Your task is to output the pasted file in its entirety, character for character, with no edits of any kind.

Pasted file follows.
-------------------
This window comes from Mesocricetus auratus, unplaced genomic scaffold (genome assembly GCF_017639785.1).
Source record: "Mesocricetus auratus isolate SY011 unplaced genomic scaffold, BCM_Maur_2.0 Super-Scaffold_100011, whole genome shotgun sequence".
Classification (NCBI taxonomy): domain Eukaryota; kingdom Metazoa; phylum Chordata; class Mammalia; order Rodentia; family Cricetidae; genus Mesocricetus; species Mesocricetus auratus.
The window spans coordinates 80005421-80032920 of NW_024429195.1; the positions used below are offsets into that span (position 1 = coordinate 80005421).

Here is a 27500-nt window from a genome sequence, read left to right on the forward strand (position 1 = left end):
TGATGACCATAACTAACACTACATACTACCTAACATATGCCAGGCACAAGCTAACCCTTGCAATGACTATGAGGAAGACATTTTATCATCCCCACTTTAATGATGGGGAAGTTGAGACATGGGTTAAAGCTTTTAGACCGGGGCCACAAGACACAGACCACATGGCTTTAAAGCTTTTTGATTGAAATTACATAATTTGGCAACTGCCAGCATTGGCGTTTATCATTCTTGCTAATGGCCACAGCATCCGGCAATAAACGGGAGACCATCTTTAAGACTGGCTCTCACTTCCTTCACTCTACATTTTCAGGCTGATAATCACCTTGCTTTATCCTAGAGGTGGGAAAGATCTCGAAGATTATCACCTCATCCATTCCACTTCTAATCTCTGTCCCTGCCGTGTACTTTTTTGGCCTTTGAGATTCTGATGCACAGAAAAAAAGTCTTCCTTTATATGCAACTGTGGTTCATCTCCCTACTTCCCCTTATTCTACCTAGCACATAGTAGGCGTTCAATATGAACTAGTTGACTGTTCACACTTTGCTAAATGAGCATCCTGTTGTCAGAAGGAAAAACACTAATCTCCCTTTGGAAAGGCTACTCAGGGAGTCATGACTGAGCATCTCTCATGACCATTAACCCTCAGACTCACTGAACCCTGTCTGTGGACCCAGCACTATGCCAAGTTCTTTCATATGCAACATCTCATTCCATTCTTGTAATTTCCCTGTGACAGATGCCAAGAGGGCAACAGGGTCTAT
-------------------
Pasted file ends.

This window comes from Mesocricetus auratus, unplaced genomic scaffold (genome assembly GCF_017639785.1).
Source record: "Mesocricetus auratus isolate SY011 unplaced genomic scaffold, BCM_Maur_2.0 Super-Scaffold_100011, whole genome shotgun sequence".
Classification (NCBI taxonomy): domain Eukaryota; kingdom Metazoa; phylum Chordata; class Mammalia; order Rodentia; family Cricetidae; genus Mesocricetus; species Mesocricetus auratus.
The window spans coordinates 80005421-80032920 of NW_024429195.1; the positions used below are offsets into that span (position 1 = coordinate 80005421).

Here is a 27500-nt window from a genome sequence, read left to right on the forward strand (position 1 = left end):
TGATGACCATAACTAACACTACATACTACCTAACATATGCCAGGCACAAGCTAACCCTTGCAATGACTATGAGGAAGACATTTTATCATCCCCACTTTAATGATGGGGAAGTTGAGACATGGGTTAAAGCTTTTAGACCGGGGCCACAAGACACAGACCACATGGCTTTAAAGCTTTTTGATTGAAATTACATAATTTGGCAACTGCCAGCATTGGCGTTTATCATTCTTGCTAATGGCCACAGCATCCGGCAATAAACGGGAGACCATCTTTAAGACTGGCTCTCACTTCCTTCACTCTACATTTTCAGGCTGATAATCACCTTGCTTTATCCTAGAGGTGGGAAAGATCTCGAAGATTATCACCTCATCCATTCCACTTCTAATCTCTGTCCCTGCCGTGTACTTTTTTGGCCTTTGAGATTCTGATGCACAGAAAAAAAGTCTTCCTTTATATGCAACTGTGGTTCATCTCCCTACTTCCCCTTATTCTACCTAGCACATAGTAGGCGTTCAATATGAACTAGTTGACTGTTCACACTTTGCTAAATGAGCATCCTGTTGTCAGAAGGAAAAACACTAATCTCCCTTTGGAAAGGCTACTCAGGGAGTCATGACTGAGCATCTCTCATGACCATTAACCCTCAGACTCACTGAACCCTGTCTGTGGACCCAGCACTATGCCAAGTTCTTTCATATGCAACATCTCATTCCATTCTTGTAATTTCCCTGTGACAGATGCCAAGAGGGCAACAGGGTCTAT